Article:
The results of this test has led Consumer Reports and others to ask that the standard for tread wear from 2/32 to 4/32. The increased standard will improve safety on the road and save lives here in California and nationally.
Of course, until the standard changes, you’ll have to decide whether you’ll be willing to replace your tires a little sooner.
You can use a quarter to tell if your tread wear is down to 4/32. Place the quarter into the tread with George’s head toward the tire and his neck toward you. If the tread doesn’t cover George’s hairline, you’re under 4/32. With a Canadian quarter, the tread should cover the digits of the year.
You can measure the 2/32 tread wear with a penny. If the tread touches the top of Abe’s head, it’s at 2/32. Tires are a significant item for Lancaster auto owners when it comes to car care. But their condition has a major impact on safety. We need to decide whether to sacrifice safety for economy. Keeping our tread wear above 4/32 is good auto advice.
Go Big or Go Home: Upsize Your Wheels at The Car Doctors of the Antelope Valley
Jun 20, 2014
A lot of us Lancaster drivers like our vehicles to reflect our personalities. We're picky about color and body style. We'll customize anything from floor mats to window tints to license plates. One popular way for California motorists to customize a vehicle is to get new wheels.
Wheels come in thousands of designs. Custom wheels can add personality, style or sass to a vehicle. Many of these customizations involve getting a bigger wheel.
Fifteen or 16-inch wheels used to be the factory standard, but today, because a lot of Lancaster drivers like the look of larger wheels, many vehicles are available with 17 or 18-inch wheels. Optional wheel packages of 20 inches or more are also available in Lancaster.
If you want to upsize the wheels on your current vehicle, however, you should know it's not a do-it-yourself project. There are factors involved in ensuring your wheel change doesn't jeopardize the safety of your vehicle.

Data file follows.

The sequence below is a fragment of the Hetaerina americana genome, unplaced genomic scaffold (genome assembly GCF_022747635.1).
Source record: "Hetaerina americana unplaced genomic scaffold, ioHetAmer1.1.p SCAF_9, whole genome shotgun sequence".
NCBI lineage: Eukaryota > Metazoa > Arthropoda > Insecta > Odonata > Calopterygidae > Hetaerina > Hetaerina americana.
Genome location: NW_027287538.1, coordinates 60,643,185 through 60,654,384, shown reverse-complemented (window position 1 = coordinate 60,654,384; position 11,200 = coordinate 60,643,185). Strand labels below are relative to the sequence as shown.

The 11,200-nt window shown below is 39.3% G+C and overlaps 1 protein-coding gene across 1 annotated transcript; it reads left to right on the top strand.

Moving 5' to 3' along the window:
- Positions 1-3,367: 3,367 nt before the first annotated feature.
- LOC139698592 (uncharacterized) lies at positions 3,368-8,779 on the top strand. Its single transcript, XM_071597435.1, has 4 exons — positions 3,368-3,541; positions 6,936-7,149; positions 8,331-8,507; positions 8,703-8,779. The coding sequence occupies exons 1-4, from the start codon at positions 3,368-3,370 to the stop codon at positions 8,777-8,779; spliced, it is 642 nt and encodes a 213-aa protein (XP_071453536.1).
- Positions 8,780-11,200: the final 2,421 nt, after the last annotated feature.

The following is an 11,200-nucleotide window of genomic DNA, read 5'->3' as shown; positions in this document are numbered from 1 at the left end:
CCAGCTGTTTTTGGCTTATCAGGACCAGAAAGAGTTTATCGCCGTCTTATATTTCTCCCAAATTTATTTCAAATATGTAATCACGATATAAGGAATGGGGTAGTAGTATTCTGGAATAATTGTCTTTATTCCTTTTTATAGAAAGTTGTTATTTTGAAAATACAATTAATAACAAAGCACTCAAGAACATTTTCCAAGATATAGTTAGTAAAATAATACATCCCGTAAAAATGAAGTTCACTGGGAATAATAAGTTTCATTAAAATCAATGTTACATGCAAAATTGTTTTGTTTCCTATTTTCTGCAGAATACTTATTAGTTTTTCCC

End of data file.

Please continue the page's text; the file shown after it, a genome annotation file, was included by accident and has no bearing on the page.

First of all, you need to understand rolling diameter. The rolling diameter is the overall height of a tire. If you increase the rolling diameter of your tires when you upsize your wheels, you may have to modify your suspension to make sure the larger tires fit in the space and don't rub in turns or over bumps. If that's more work than you're willing to do or pay for, then you need to maintain rolling diameter when you change your wheels.
It's not as hard as it sounds. Imagine a doughnut. That doughnut represents rolling diameter, so you can't make the doughnut bigger. However, you can increase the size of the doughnut hole. That gives you a bigger wheel. Tires with reduced sidewall on larger wheels will preserve your rolling diameter.
Rolling diameter is important because your wheels and tires still need to fit inside the wheel well. Also, your speedometer, odometer and anti-lock brakes are all programmed to work with a specific rolling diameter. You'll throw off the readings on your speedometer and odometer if you change your rolling diameter. And for your anti-lock brakes to work properly, your rolling diameter has to be within 3% of factory recommendations. While some Lancaster drivers who upsize may not be concerned about meter readings, throwing off the brake system is a serious safety hazard.